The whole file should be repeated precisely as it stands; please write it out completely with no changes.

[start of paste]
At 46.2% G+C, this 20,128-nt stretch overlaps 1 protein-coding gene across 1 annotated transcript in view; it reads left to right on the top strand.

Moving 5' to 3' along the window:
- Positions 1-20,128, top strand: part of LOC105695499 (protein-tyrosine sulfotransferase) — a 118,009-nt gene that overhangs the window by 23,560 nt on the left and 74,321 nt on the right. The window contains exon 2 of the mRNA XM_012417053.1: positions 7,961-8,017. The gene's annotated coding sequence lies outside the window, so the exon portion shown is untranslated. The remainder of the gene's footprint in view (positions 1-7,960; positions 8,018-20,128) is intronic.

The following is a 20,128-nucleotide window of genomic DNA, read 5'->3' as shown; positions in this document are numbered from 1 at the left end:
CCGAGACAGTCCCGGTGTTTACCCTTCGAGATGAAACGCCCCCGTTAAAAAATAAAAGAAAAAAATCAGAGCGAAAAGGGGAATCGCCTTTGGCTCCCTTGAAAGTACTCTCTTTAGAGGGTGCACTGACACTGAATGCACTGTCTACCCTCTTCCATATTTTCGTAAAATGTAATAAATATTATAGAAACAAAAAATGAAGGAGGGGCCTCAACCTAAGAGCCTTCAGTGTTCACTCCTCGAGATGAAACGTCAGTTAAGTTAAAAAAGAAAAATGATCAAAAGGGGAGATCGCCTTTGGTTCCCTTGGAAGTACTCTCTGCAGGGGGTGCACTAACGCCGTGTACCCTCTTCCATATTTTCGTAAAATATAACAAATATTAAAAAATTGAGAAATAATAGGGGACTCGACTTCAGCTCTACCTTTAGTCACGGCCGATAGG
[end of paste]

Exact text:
At 46.2% G+C, this 20,128-nt stretch overlaps 1 protein-coding gene across 1 annotated transcript in view; it reads left to right on the top strand.

Moving 5' to 3' along the window:
- Positions 1-20,128, top strand: part of LOC105695499 (protein-tyrosine sulfotransferase) — a 118,009-nt gene that overhangs the window by 23,560 nt on the left and 74,321 nt on the right. The window contains exon 2 of the mRNA XM_012417053.1: positions 7,961-8,017. The gene's annotated coding sequence lies outside the window, so the exon portion shown is untranslated. The remainder of the gene's footprint in view (positions 1-7,960; positions 8,018-20,128) is intronic.

The following is a 20,128-nucleotide window of genomic DNA, read 5'->3' as shown; positions in this document are numbered from 1 at the left end:
CCGAGACAGTCCCGGTGTTTACCCTTCGAGATGAAACGCCCCCGTTAAAAAATAAAAGAAAAAAATCAGAGCGAAAAGGGGAATCGCCTTTGGCTCCCTTGAAAGTACTCTCTTTAGAGGGTGCACTGACACTGAATGCACTGTCTACCCTCTTCCATATTTTCGTAAAATGTAATAAATATTATAGAAACAAAAAATGAAGGAGGGGCCTCAACCTAAGAGCCTTCAGTGTTCACTCCTCGAGATGAAACGTCAGTTAAGTTAAAAAAGAAAAATGATCAAAAGGGGAGATCGCCTTTGGTTCCCTTGGAAGTACTCTCTGCAGGGGGTGCACTAACGCCGTGTACCCTCTTCCATATTTTCGTAAAATATAACAAATATTAAAAAATTGAGAAATAATAGGGGACTCGACTTCAGCTCTACCTTTAGTCACGGCCGATAGG